Being a People Pleaser

Aside from making us feel bad, unreasonable expectations can also affect our overall quality of life. It’s one thing to have expectations in ourselves or others, but what happens when they are not achievable? Trying to live up to the plethora of expectations placed upon us by family, friends, society, etc. can lead to unhealthy relationships. I’m sure we’ve all heard the term “people-pleaser.” Let’s break down some examples of how expectations are directly connected to this detrimental people pleasing behavior:

  • Being overly agreeable to the point of being unable to say no.
  • Taking on the responsibility of managing other people’s experiences.
  • Internalizing others’ anger or disappointment.
  • Avoid conflict at all costs, even when doing so is detrimental to your mental, physical, or emotional health.
  • Seeking praise and apologizing often for things that are outside of your control.

It is part of the human condition to have some measure of disappointment when an expectation isn’t met, but chronic disappointment, to the point where it begins to affect our wellbeing, or the lives of others, should prompt us to evaluate healthy vs unhealthy expectations.

Letting Go of Expectations

Breaking Free and Letting Go of Expectations

We can’t escape expectations, but that’s ok! What is within our power though, is to choose how they affect us. As a Psychic, it is my responsibility to be truthful with you. But honesty goes both ways. This means that you have to be honest with yourself. As you encounter an expectation or become aware of one that you previously didn’t recognize, you will need this self-honesty to identify if an expectation is reasonable/unreasonable or as I like to think of them, healthy and unhealthy. Let’s examine a few questions we can ask ourselves to help figure this out.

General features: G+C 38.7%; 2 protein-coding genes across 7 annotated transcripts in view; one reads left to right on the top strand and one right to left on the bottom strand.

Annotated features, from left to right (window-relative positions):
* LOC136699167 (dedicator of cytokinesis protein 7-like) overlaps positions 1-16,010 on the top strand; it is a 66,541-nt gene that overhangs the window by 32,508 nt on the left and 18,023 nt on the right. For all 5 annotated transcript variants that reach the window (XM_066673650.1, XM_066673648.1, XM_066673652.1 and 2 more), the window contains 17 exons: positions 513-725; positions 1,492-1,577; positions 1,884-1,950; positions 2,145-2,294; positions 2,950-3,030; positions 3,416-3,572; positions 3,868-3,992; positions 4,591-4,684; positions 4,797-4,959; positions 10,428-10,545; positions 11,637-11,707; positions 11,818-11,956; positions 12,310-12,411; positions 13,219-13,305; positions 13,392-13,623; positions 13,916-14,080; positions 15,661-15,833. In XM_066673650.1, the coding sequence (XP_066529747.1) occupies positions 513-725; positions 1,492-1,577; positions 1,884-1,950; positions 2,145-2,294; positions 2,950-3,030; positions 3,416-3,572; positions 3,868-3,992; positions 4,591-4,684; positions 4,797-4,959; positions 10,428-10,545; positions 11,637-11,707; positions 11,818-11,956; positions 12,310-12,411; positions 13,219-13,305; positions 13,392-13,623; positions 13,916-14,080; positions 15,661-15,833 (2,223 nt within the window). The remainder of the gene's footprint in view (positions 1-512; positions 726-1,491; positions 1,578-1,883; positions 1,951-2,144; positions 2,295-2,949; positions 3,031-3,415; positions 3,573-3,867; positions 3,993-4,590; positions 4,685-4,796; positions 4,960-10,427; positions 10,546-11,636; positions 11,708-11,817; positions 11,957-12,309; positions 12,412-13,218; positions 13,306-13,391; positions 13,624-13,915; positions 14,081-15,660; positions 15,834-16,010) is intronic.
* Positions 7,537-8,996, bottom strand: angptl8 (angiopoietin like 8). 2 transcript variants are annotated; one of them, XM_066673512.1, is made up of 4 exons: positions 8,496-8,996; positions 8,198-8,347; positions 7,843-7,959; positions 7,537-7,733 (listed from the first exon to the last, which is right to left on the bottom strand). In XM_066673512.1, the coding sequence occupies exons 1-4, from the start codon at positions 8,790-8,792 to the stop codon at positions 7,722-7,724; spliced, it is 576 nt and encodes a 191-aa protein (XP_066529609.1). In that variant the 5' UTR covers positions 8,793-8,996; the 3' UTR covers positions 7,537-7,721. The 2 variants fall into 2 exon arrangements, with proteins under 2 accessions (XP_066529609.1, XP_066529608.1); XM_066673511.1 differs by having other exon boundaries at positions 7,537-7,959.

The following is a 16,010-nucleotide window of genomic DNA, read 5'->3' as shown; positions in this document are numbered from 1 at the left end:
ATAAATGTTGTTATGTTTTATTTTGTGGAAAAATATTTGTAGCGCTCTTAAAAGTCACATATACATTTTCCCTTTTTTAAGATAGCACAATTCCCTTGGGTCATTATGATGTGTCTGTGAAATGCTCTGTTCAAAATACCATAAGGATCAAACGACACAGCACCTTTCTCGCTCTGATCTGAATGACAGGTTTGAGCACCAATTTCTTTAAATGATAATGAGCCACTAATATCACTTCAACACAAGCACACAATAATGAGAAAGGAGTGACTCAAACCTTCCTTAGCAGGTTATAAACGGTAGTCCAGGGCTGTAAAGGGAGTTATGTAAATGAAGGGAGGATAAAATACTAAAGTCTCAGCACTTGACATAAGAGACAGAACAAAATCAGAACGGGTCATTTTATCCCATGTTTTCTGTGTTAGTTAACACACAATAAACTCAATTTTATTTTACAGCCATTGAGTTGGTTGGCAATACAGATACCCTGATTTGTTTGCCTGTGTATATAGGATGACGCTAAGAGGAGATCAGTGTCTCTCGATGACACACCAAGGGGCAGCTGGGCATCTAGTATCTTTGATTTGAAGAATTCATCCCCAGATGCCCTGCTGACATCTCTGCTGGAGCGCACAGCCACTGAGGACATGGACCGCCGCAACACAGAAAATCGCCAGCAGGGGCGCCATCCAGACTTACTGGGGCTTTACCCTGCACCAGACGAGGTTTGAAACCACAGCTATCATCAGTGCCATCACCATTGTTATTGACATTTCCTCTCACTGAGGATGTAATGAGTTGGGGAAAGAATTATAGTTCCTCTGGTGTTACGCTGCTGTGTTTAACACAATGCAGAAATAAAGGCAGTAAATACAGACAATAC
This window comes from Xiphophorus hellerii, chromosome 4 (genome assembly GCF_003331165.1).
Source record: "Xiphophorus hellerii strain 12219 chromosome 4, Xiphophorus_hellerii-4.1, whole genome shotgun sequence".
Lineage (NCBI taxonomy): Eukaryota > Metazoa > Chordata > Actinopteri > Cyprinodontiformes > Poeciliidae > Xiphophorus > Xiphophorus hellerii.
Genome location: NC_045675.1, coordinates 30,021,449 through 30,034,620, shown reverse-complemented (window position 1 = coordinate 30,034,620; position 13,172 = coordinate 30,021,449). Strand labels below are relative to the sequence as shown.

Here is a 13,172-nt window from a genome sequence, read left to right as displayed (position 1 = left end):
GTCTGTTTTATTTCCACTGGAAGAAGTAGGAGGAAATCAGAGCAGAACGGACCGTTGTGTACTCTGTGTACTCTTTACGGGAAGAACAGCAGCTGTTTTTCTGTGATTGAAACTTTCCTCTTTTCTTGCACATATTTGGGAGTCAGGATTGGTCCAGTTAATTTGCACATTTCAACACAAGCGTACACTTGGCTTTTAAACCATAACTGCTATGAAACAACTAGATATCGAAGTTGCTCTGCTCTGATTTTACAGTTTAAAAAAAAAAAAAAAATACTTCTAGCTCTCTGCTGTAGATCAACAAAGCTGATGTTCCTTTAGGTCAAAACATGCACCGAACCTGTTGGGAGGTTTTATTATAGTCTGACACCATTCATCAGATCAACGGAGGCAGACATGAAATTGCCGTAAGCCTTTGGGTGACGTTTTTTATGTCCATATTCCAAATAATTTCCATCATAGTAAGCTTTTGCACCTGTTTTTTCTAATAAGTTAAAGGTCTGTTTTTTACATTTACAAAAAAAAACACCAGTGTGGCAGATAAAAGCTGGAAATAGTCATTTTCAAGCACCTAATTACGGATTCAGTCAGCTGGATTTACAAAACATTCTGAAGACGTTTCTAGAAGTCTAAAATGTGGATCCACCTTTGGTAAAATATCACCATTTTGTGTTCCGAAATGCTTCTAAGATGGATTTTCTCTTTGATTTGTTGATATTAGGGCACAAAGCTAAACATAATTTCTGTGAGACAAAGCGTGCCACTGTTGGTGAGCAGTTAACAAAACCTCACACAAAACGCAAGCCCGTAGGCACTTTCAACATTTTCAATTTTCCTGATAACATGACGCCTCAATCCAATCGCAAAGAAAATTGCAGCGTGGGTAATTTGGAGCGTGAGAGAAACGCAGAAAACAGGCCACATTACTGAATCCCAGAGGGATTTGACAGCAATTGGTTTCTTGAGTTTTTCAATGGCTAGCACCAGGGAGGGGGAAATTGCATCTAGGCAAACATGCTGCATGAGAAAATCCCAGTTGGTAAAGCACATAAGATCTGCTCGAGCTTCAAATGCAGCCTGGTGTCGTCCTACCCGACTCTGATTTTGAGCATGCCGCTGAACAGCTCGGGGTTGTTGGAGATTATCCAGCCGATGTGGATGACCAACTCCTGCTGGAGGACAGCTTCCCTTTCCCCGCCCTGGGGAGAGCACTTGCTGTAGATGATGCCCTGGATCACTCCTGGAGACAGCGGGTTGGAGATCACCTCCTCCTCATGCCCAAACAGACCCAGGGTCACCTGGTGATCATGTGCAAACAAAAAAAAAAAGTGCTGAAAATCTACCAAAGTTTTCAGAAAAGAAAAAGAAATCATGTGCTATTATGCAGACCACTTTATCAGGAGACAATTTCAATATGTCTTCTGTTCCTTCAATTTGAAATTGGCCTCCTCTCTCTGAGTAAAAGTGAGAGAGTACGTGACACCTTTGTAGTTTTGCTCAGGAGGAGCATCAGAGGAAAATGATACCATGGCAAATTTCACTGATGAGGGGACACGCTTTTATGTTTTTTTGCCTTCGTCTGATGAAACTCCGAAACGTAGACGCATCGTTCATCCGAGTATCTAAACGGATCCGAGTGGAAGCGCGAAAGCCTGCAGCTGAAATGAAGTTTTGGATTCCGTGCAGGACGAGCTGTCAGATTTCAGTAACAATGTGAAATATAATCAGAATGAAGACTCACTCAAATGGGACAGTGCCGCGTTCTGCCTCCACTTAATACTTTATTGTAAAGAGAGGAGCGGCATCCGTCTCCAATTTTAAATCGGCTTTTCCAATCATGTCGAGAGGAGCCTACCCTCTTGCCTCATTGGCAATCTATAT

Can I do or accomplish this?



Does this make me feel uncomfortable?



Does this match my values? Do I agree with this?



Is this going to place a burden (physical, emotional, financial, etc.) on me?



Let’s keep the above prompts at the forefront of our mind as we look at a few scenarios.

Relationship Expectations

  • “It’s ok to look at my partner’s text messages…”
    • Having privacy is a healthy expectation, but invading your partner’s privacy is unhealthy.
  • “I expect my partner to be honest with me when we’re discussing our feelings.”
    • It is a healthy expectation that communication will be honest in a relationship (however, this takes mindful practice and effort from both parties).
  • “You can’t be friends with another woman/man, that’ll just lead to something else…”
    • Friendships come in all shapes, sizes, genders, etc. It’s an unhealthy expectation that a partner shouldn’t have a friend just because they’re a different gender.

Workplace Expectations

  • “Work starts at 8am and you need to be ready to start your day right on time.”
    • It’s perfectly acceptable and healthy for an employer to expect an employee to be on time. However, to never make exceptions for truly exceptional situations (heavy traffic or car breakdowns, health issues, deaths, etc.) is an unhealthy and unrealistic expectation to be made by an employer.
  • “Let’s split up this work evenly amongst the team.”
    • It’s a healthy expectation that a group of work-peers can split up a workload.
  • “I want all of you to get to a 100% alignment on the next project phase.”
    • While this might be well-intentioned, this might not be a healthy expectation. Conflict, when it is handled respectfully, is an expected part of working together with others.
  • “If you’re not working to get ahead, you’re falling behind.”
    • While grind/hustle culture has gained in popularity in the past decade, it's unhealthy to expect and try to maintain a constant state of achievement.

Family Expectations

  • “You didn’t call me yesterday? You know if I don’t hear from you every day I worry?!”
    • Depending on your relationship with your family, daily check-ins may be healthy if they’re desired by all parties. But an absolute expectation that you MUST maintain communication with a family member is an unhealthy expectation.